• Colds or allergies: If a lot of mucus accumulates in your ears, it could cause some swelling. And tinnitus can be the outcome of this inflammation.
  • High blood pressure: High blood pressure can trigger tinnitus symptoms for some people. Getting your blood pressure under control with the help of your physician is the best way to address this.
  • Hearing loss: Hearing loss and tinnitus are frequently closely associated. In part, that’s because noise damage can also be a strong contributor to sensorineural hearing loss. In other words, both of them have the same cause. But hearing loss can also exacerbate tinnitus, when the rest of the world seems quieter, that ringing in your ears can seem louder.
  • Meniere’s Disease: A good number of symptoms can be caused by this condition of the inner ear. Amongst the first symptoms, however, are generally dizziness and tinnitus. With time, Meniere’s disease can result in permanent hearing loss.
  • Ear infections or other blockages: Just like a cold or seasonal allergies, ear infections, and other blockages can cause inflammation in the ear canal. Consequently, your ears might begin to ring.
  • Certain medications: Some over-the-counter or prescription medications can cause you to have ringing in your ears. Once you quit using the medication, the ringing will typically subside.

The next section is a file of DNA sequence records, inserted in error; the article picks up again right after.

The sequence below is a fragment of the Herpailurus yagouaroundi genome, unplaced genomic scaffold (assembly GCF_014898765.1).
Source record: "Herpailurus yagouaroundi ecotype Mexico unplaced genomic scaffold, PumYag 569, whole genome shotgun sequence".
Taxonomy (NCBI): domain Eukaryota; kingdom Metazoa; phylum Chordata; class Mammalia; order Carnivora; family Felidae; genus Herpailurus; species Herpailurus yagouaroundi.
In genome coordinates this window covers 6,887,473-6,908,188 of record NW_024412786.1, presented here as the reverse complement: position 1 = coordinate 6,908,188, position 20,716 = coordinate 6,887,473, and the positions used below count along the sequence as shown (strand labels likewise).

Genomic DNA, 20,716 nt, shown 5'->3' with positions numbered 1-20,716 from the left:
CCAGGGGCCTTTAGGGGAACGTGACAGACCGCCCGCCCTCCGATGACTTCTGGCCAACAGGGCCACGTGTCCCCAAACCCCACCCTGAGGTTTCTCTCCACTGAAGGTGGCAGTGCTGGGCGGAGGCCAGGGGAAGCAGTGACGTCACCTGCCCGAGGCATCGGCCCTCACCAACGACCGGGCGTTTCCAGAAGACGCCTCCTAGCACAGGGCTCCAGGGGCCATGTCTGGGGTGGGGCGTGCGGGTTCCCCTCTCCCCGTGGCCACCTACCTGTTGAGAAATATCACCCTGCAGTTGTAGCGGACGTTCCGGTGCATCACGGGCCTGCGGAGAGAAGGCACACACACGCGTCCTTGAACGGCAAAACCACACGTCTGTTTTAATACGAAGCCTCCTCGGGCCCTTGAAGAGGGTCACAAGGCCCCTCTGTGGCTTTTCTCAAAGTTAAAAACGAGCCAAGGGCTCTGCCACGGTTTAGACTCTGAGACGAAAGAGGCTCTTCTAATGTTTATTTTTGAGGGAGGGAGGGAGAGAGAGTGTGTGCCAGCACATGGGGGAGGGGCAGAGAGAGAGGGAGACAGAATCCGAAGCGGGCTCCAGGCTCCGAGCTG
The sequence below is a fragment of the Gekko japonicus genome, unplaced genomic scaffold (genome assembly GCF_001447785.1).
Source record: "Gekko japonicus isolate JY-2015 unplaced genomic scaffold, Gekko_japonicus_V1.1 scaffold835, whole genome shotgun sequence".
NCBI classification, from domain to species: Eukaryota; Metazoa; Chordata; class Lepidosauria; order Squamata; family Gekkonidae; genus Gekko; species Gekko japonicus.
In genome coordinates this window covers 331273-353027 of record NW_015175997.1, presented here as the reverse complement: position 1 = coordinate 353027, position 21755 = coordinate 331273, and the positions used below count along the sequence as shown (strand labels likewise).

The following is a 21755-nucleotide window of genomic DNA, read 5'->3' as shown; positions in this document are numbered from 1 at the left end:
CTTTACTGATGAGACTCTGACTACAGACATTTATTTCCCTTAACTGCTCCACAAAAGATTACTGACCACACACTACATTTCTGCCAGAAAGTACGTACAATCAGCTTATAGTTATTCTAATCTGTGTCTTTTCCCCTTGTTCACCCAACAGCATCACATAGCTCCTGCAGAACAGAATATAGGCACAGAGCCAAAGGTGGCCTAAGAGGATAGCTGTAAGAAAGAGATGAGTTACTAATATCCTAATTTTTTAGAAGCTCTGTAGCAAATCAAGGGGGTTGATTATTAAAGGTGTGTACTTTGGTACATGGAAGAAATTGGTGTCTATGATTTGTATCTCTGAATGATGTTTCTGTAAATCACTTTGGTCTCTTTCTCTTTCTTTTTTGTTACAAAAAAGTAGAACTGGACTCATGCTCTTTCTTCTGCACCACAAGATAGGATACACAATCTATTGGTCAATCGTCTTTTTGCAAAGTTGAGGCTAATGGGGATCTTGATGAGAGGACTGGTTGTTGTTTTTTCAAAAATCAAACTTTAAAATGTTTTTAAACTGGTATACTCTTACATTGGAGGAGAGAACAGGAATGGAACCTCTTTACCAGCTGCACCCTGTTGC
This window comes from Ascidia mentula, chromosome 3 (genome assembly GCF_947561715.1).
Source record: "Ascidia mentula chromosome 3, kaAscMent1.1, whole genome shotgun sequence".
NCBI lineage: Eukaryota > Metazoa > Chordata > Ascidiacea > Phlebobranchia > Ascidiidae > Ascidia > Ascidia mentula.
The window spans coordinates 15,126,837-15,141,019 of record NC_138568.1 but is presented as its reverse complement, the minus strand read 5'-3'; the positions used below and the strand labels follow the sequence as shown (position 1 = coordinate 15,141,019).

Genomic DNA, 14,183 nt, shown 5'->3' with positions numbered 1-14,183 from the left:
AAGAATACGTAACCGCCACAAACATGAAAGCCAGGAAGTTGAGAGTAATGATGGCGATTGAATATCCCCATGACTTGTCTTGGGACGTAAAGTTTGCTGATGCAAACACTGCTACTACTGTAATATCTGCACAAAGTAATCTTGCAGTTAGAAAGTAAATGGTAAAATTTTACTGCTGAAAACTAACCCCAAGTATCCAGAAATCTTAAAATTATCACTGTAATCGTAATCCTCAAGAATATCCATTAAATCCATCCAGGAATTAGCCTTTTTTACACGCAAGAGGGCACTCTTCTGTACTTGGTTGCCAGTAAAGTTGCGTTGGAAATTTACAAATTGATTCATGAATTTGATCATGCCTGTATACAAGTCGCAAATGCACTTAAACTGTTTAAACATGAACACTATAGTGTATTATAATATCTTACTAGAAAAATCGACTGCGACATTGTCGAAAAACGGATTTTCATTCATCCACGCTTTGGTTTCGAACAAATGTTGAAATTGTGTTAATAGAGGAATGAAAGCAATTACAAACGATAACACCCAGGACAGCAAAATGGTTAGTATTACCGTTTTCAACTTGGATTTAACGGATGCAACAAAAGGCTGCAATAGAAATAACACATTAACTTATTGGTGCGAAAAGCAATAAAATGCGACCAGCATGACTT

• Noise damage: Damage from loud noises can, over time, cause tinnitus symptoms to happen. One of the primary causes of tinnitus is exposure to loud noises and this is very common. The best way to prevent this kind of tinnitus is to avoid excessively loud settings (or use ear protection if avoidance isn’t possible).
  • Head or neck injuries: Your head is quite sensitive! Ringing in your ears can be triggered by traumatic brain injuries including concussions.

Treatment will obviously be easier if you can pinpoint the source of your tinnitus symptoms. Cleaning out a blockage, for instance, will relieve tinnitus symptoms if that’s what is causing them. But the cause of their tinnitus symptoms might never be identified for some individuals.

Diagnosing Tinnitus

Tinnitus that only persists a few minutes isn’t something that you really need to have diagnosed. Still, having regular hearing exams is always a good idea.